In this season of Lent, we invite you to listen in on the traditions of the Chaldean Catholic church of Iraq, coming to you from St. Peter’s Seminary in northern Iraq – and a prayer that most likely arrived in Iraq with the Apostle Thomas in the First Century A.D.
Hear the Lord’s Prayer, a prayer that bridges the ancient Christian tradition with the current teachings of Christian churches around the world, in Eastern Syriac, a language believed to be close to the one that Jesus spoke. (The language, when spoken, is also called Chaldean or Sureth.) MCC worker Ann Ward, of Delavan, Wis., notes that in the Chaldean church, the priest and congregation recite this prayer in a songlike format at the beginning and the end of the liturgy. Before communion, the prayer is said by the congregation, with hands raised to God.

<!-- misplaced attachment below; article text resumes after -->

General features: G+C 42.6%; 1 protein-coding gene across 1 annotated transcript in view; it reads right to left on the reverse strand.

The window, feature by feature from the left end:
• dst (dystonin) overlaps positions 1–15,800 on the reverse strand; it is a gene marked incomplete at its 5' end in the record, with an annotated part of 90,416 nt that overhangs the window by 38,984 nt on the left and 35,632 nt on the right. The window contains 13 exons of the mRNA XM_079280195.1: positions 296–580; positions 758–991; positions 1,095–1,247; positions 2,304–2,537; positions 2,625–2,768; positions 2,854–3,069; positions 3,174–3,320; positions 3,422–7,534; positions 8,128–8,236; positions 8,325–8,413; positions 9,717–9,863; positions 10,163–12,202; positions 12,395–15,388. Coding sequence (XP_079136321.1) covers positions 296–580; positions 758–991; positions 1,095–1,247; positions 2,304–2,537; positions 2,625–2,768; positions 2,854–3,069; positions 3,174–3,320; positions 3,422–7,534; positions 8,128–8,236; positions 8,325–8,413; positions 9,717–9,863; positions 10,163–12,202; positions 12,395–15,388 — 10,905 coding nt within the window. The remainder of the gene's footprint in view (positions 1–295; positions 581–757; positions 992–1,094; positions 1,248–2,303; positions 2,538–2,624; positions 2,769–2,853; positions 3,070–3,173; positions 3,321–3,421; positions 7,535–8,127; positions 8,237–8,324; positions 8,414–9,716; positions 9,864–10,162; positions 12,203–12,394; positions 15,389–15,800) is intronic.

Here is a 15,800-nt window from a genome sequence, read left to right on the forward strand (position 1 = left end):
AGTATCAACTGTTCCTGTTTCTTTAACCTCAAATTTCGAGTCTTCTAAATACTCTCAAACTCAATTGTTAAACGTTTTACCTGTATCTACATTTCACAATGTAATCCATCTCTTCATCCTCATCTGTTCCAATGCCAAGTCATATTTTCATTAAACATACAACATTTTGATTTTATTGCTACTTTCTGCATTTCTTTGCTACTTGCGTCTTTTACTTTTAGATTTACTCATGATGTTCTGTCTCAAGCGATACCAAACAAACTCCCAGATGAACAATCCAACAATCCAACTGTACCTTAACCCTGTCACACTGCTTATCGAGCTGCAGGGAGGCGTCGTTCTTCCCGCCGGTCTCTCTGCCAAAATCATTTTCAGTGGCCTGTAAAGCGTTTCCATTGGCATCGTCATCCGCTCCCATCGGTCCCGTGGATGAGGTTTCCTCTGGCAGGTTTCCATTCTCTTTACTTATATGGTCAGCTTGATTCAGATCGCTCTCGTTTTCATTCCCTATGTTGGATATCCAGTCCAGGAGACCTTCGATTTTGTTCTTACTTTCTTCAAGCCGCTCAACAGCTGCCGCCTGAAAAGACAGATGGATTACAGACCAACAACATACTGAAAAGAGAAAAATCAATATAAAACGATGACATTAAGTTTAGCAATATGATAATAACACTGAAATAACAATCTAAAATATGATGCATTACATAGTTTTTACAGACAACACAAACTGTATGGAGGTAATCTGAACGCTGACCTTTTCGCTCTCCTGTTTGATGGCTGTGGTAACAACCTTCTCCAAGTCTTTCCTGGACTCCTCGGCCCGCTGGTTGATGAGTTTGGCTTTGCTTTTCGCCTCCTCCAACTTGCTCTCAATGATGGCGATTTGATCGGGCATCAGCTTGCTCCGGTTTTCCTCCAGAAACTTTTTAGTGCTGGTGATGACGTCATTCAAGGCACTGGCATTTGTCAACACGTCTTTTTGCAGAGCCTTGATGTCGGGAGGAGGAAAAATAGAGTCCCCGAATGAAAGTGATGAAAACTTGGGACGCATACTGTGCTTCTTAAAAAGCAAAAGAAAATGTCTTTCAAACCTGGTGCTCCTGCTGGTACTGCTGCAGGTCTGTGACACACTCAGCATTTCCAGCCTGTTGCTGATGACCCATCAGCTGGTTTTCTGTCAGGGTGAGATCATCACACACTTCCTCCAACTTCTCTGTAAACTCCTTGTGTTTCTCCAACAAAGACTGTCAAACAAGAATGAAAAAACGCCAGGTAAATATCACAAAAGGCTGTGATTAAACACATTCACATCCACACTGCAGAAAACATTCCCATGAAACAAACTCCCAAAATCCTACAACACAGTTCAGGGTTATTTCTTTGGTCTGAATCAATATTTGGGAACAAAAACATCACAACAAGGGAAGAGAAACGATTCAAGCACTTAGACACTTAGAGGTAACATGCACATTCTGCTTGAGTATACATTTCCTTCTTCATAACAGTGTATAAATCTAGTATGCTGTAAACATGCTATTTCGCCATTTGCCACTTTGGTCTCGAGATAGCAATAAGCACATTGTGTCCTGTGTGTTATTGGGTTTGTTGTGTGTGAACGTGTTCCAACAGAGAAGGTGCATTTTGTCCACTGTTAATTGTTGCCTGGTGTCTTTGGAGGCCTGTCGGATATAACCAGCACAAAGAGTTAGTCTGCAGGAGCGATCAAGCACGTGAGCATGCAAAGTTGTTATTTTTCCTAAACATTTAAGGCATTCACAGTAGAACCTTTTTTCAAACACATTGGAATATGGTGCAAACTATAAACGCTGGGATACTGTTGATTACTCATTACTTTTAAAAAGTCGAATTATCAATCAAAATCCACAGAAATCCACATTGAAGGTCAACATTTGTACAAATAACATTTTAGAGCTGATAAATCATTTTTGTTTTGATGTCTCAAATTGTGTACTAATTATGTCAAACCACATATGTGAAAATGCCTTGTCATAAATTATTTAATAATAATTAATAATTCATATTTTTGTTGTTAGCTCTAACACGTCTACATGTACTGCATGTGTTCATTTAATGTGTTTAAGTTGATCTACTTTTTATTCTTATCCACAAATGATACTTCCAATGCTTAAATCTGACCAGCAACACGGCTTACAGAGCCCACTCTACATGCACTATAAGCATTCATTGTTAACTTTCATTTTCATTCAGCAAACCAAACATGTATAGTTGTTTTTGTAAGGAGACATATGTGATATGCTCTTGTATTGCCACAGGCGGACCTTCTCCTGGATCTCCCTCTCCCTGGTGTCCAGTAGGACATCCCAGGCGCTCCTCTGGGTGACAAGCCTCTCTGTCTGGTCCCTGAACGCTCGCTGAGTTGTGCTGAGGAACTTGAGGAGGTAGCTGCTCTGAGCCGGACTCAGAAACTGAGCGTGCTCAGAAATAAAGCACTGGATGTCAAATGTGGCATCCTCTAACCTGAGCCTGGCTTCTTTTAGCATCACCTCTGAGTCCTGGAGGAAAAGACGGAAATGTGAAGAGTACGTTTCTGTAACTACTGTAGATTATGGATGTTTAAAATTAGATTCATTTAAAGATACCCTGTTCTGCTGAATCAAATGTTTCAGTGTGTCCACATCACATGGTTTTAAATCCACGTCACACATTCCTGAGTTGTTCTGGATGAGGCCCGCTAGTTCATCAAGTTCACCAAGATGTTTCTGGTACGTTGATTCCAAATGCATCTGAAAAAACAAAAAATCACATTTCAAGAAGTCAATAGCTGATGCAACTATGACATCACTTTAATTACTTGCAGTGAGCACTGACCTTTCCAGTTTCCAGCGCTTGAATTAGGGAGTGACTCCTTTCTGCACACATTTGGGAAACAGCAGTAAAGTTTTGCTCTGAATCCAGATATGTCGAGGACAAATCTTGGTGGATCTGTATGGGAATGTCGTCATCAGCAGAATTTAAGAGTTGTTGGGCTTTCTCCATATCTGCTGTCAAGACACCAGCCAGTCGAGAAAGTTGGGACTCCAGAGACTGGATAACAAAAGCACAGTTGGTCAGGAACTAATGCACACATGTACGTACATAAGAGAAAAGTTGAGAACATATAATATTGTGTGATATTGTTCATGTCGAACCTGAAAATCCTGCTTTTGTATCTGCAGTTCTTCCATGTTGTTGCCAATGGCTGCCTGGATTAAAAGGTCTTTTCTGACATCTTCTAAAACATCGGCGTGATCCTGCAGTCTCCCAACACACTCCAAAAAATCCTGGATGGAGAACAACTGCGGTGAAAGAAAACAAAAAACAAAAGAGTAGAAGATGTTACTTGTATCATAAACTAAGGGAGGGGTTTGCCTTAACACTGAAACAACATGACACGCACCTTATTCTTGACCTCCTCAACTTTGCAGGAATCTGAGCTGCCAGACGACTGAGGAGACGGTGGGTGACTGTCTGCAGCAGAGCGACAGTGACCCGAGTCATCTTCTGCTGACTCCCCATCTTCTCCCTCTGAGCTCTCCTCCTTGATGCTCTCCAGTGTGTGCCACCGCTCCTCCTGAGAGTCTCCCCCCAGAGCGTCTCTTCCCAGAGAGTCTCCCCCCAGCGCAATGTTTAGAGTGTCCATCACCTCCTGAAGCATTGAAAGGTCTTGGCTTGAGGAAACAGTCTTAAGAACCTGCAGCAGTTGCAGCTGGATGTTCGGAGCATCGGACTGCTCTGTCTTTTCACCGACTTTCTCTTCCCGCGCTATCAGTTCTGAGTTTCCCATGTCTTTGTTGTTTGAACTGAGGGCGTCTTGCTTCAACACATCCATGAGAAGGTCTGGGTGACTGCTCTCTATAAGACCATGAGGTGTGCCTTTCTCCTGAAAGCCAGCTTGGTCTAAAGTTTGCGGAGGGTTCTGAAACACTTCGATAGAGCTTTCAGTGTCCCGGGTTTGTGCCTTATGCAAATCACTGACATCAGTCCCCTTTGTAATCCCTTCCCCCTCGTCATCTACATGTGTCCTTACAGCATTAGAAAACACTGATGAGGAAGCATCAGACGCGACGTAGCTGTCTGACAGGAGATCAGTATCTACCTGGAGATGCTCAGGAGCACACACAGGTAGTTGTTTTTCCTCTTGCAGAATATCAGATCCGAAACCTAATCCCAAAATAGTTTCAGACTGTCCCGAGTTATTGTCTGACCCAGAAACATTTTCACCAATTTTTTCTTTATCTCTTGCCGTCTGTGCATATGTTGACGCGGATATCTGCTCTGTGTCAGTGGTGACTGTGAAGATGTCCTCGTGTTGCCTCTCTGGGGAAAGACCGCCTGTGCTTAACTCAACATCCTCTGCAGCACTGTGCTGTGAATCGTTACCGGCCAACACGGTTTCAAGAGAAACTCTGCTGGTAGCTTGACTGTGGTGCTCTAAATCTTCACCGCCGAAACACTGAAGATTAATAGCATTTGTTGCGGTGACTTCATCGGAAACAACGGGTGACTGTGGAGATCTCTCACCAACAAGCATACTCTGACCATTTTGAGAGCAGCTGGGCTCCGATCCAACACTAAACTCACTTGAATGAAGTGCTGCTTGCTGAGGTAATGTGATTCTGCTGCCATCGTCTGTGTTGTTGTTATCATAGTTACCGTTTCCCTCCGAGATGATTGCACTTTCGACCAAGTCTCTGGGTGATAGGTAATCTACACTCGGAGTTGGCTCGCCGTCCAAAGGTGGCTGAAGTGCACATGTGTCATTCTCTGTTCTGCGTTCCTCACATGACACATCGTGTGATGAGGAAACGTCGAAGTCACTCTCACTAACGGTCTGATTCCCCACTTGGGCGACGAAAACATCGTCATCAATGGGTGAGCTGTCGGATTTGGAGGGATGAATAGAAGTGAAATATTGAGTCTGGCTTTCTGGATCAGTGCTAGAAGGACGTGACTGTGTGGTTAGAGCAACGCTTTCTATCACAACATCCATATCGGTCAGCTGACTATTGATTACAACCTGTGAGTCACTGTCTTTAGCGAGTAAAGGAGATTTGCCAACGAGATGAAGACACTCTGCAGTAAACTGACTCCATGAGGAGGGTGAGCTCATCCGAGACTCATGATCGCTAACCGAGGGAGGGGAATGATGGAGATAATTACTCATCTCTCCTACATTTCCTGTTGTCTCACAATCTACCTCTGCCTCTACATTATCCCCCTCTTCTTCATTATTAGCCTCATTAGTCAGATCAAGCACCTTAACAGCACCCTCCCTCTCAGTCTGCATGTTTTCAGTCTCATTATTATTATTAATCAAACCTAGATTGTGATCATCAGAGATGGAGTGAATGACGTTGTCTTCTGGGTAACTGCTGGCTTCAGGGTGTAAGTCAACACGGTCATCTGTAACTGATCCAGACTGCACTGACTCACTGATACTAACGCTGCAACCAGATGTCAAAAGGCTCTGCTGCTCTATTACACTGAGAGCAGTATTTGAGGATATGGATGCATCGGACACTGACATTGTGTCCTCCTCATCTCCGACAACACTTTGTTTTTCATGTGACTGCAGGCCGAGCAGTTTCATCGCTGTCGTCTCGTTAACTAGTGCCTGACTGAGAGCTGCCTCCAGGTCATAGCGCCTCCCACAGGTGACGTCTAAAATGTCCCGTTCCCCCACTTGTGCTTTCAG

“Daily, I experience the Chaldean Mass and this simple appeal with utter humility as never before in my prayer life,” says Ward, an MCC peace development worker in Ankawa, Iraq. “To be in the presence of such strong spirit, such attention to worship and commitment to tradition among such human tragedy, humbles my soul. Daily I learn the details of my seminary students’ lives and hear of their families’ forced evictions, of killings, lost jobs, extreme poverty, orphaned children and I am in awe that they can still pray with such beauty and love, much less live their lives with faith in the future.”
See below for a written version fo the prayer in Eastern Syriac.
Read more about MCC’s work in Iraq and elsewhere in the Middle East.